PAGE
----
A phrasal verb is a combination of two or more words, usually a verb and preposition, which acts as one word.
The meaning of the phrasal verb is different to the meaning of the words when separated. For example, to "get away" means to go on holiday, which is different from the meaning of the word "get"on its own.
Phrasal verbs are common in both spoken and written English, so we should practise them as often as possible.
This lesson focuses on phrasal verbs using the verb get.
Here is a list of phrasal verbs with their meanings.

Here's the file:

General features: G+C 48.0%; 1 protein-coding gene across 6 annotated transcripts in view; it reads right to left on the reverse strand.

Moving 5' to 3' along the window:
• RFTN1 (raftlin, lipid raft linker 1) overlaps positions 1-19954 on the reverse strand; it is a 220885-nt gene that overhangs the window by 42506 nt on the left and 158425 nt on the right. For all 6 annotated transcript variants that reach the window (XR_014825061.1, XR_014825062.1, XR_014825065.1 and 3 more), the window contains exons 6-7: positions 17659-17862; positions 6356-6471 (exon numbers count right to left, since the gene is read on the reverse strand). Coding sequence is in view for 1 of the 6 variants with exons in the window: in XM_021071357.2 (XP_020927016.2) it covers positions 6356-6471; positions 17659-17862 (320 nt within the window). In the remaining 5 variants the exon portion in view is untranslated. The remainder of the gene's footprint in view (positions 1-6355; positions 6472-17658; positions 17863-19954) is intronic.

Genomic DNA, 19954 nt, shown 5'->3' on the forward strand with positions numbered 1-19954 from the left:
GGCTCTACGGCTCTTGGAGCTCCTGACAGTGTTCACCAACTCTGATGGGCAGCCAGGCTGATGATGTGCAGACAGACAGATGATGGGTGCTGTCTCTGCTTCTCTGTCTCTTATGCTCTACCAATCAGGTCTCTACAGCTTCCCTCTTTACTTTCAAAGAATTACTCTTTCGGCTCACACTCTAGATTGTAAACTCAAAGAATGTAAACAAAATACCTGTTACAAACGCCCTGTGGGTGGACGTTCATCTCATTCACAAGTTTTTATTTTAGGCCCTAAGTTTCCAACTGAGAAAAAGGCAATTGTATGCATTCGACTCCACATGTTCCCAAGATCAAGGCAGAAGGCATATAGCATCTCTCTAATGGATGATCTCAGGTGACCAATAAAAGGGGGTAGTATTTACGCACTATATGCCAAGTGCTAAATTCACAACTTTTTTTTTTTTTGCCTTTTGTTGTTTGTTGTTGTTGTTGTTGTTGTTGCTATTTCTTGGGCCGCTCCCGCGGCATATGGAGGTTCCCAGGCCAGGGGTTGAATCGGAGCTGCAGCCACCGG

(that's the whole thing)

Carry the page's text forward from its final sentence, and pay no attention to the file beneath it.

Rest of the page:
get up to – do
get on with (someone) – have a good relationship
get over (something/someone) – recover from
get away with (something) – be successful in something
get at (someone) – criticise someone repeatedly
get rid of (something) – remove/throw away something
get out of (doing something) – avoid something you don’t want to do
get off lightly – to experience less trouble than expected
get through to (someone) – successfully explain something
get wound up (about something) – get angry about something
Lesson by Nasreen, teacher at EC Cape Town
Choose the correct 'get' phrasal verbs to complete the sentences: